Turning Night Into Day: The Creation and Validation of Synthetic Night-time Visible Imagery Using the Visible Infrared Imaging Radiometer Suite (VIIRS) Day-Night Band (DNB) and Machine Learning

Chandra M. Pasillas aDepartment of Atmospheric Science, Colorado State University, Fort Collins, Colorado
bAir Force Institute of Technology, Wright Patterson Air Force Base, Ohio

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Christian Kummerow aDepartment of Atmospheric Science, Colorado State University, Fort Collins, Colorado

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Michael Bell aDepartment of Atmospheric Science, Colorado State University, Fort Collins, Colorado

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Steven D. Miller cCooperative Institute for Research in the Atmosphere Fort Collins, Colorado
aDepartment of Atmospheric Science, Colorado State University, Fort Collins, Colorado

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Abstract

Meteorological satellite imagery is a critical asset for observing and forecasting weather phenomena. The Joint Polar Satellite System (JPSS) Visible Infrared Imaging Radiometer Suite (VIIRS) Day-Night Band (DNB) sensor collects measurements from moonlight, airglow, and artificial lights. DNB radiances are then manipulated and scaled with a focus on digital display. DNB imagery performance is tied to the lunar cycle, with best performance during the full moon and worst with the new moon. We propose using feed-forward neural networks models to transform brightness temperatures and wavelength differences in the infrared spectrum to a pseudo lunar reflectance value based on lunar reflectance values derived from observed DNB radiances. JPSS NOAA-20 and Suomi National Polar-orbiting Partnership (SNPP) satellite data over the North Pacific Ocean at night for full moon periods from December 2018 - November 2020 were used to design the models. The pseudo lunar reflectance values are quantitatively compared to DNB lunar reflectance, providing the first-ever lunar reflectance baseline metrics. The resulting imagery product, Machine Learning Night-time Visible Imagery (ML-NVI), is qualitatively compared to DNB lunar reflectance and infrared imagery across the lunar cycle. The imagery goal is not only to improve upon the consistency performance of DNB imagery products across the lunar cycle, but ultimately lay the foundation for transitioning the algorithm to geostationary sensors, making global continuous nighttime imagery possible. ML-NVI demonstrates its ability to provide DNB derived imagery with consistent contrast and representation of clouds across the full lunar cycle for night-time cloud detection.

© 2024 American Meteorological Society. This is an Author Accepted Manuscript distributed under the terms of the default AMS reuse license. For information regarding reuse and general copyright information, consult the AMS Copyright Policy (www.ametsoc.org/PUBSReuseLicenses).

Corresponding author: Chandra M. Pasillas, chandra.pasillas@colostate.edu, chandra.pasillas@afit.edu

Abstract

Meteorological satellite imagery is a critical asset for observing and forecasting weather phenomena. The Joint Polar Satellite System (JPSS) Visible Infrared Imaging Radiometer Suite (VIIRS) Day-Night Band (DNB) sensor collects measurements from moonlight, airglow, and artificial lights. DNB radiances are then manipulated and scaled with a focus on digital display. DNB imagery performance is tied to the lunar cycle, with best performance during the full moon and worst with the new moon. We propose using feed-forward neural networks models to transform brightness temperatures and wavelength differences in the infrared spectrum to a pseudo lunar reflectance value based on lunar reflectance values derived from observed DNB radiances. JPSS NOAA-20 and Suomi National Polar-orbiting Partnership (SNPP) satellite data over the North Pacific Ocean at night for full moon periods from December 2018 - November 2020 were used to design the models. The pseudo lunar reflectance values are quantitatively compared to DNB lunar reflectance, providing the first-ever lunar reflectance baseline metrics. The resulting imagery product, Machine Learning Night-time Visible Imagery (ML-NVI), is qualitatively compared to DNB lunar reflectance and infrared imagery across the lunar cycle. The imagery goal is not only to improve upon the consistency performance of DNB imagery products across the lunar cycle, but ultimately lay the foundation for transitioning the algorithm to geostationary sensors, making global continuous nighttime imagery possible. ML-NVI demonstrates its ability to provide DNB derived imagery with consistent contrast and representation of clouds across the full lunar cycle for night-time cloud detection.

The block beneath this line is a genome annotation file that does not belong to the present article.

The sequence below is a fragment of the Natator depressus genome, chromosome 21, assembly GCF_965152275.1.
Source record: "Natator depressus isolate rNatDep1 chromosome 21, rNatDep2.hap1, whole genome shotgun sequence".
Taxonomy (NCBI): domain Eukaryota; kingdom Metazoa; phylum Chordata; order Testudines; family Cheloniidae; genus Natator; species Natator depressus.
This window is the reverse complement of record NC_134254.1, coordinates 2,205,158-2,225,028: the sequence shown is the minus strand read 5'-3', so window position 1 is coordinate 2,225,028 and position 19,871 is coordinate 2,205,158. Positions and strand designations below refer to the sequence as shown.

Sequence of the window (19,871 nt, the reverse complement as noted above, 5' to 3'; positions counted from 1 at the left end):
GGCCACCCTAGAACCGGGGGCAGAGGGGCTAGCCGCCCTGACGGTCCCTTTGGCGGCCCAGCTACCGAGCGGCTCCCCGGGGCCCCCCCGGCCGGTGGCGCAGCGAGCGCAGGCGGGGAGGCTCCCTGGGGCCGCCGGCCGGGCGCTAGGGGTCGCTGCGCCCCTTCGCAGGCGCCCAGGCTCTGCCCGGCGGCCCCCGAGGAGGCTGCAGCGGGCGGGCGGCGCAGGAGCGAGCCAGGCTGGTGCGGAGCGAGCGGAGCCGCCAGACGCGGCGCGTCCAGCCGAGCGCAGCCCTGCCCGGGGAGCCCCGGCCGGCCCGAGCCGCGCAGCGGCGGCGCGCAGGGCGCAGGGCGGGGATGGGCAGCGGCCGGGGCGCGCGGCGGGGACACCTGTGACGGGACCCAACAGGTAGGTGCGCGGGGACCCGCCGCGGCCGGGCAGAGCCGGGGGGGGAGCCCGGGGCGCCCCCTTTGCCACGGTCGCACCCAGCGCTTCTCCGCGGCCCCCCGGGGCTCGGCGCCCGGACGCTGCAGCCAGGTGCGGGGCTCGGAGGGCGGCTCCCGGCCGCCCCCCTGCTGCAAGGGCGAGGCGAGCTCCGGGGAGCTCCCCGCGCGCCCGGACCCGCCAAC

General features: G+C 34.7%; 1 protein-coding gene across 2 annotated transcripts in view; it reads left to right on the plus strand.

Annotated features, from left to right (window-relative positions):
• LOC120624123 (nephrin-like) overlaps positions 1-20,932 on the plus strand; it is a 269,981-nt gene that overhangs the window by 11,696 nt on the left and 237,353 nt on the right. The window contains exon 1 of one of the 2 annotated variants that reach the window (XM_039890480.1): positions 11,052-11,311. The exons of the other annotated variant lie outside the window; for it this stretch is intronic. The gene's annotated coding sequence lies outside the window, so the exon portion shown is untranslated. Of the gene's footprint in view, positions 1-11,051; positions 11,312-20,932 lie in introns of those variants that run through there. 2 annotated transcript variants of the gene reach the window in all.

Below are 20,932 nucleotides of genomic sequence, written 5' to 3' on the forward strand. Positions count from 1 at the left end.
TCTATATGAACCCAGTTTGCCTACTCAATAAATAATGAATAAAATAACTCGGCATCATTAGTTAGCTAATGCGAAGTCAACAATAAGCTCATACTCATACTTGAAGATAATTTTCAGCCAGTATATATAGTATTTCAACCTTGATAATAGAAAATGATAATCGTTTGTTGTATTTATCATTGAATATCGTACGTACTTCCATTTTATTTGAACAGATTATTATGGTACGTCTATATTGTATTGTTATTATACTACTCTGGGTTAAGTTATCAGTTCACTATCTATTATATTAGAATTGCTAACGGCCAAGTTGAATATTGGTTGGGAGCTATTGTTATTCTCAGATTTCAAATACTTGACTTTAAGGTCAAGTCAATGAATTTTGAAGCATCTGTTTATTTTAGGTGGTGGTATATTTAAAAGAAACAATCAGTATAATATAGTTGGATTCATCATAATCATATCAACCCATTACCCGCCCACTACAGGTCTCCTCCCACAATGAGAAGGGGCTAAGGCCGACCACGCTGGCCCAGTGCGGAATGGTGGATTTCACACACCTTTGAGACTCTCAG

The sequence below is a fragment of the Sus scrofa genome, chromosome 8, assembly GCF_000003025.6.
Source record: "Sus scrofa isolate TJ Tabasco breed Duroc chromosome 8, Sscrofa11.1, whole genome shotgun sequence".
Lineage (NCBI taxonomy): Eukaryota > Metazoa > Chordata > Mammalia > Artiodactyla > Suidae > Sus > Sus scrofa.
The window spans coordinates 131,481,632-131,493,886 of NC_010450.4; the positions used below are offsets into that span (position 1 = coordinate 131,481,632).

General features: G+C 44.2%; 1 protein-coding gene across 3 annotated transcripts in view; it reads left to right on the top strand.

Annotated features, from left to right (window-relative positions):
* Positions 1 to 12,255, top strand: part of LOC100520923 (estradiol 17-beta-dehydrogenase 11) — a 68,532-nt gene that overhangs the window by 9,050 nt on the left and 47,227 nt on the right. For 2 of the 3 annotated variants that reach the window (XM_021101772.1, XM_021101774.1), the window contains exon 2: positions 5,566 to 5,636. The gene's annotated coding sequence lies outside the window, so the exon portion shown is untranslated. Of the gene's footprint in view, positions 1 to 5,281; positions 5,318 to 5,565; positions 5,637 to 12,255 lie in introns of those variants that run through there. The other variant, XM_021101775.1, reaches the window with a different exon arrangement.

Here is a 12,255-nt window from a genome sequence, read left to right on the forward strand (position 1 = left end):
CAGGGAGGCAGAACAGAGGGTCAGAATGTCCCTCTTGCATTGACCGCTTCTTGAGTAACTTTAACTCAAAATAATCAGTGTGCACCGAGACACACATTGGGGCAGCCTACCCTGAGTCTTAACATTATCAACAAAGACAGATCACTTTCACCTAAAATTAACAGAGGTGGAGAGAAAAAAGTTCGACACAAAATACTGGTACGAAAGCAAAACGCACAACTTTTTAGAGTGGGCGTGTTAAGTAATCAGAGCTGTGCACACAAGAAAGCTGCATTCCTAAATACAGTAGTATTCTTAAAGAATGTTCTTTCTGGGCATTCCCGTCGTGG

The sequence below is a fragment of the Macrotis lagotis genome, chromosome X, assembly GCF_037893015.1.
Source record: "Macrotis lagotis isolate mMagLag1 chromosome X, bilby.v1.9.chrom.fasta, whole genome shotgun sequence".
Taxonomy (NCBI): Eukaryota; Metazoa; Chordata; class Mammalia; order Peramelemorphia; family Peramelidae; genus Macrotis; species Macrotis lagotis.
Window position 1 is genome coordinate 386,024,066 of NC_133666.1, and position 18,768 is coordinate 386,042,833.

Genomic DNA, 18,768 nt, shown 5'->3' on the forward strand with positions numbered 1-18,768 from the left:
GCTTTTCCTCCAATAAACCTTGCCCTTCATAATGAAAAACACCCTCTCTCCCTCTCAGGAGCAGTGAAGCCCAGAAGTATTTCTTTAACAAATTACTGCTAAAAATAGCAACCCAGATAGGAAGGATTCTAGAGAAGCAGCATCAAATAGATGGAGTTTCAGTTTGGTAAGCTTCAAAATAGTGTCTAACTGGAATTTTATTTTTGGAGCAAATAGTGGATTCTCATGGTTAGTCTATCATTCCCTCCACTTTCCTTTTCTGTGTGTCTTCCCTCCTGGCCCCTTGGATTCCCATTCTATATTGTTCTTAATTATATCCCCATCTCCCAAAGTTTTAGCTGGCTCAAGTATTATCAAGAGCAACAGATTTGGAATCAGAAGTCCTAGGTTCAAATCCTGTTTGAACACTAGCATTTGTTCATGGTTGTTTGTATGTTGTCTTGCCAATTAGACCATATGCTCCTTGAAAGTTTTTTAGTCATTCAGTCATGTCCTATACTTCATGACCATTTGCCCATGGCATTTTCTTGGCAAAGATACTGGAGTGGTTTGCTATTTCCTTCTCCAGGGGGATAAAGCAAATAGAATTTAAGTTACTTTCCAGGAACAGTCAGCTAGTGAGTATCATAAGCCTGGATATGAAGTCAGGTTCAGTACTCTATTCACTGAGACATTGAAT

© 2024 American Meteorological Society. This is an Author Accepted Manuscript distributed under the terms of the default AMS reuse license. For information regarding reuse and general copyright information, consult the AMS Copyright Policy (www.ametsoc.org/PUBSReuseLicenses).

Corresponding author: Chandra M. Pasillas, chandra.pasillas@colostate.edu, chandra.pasillas@afit.edu
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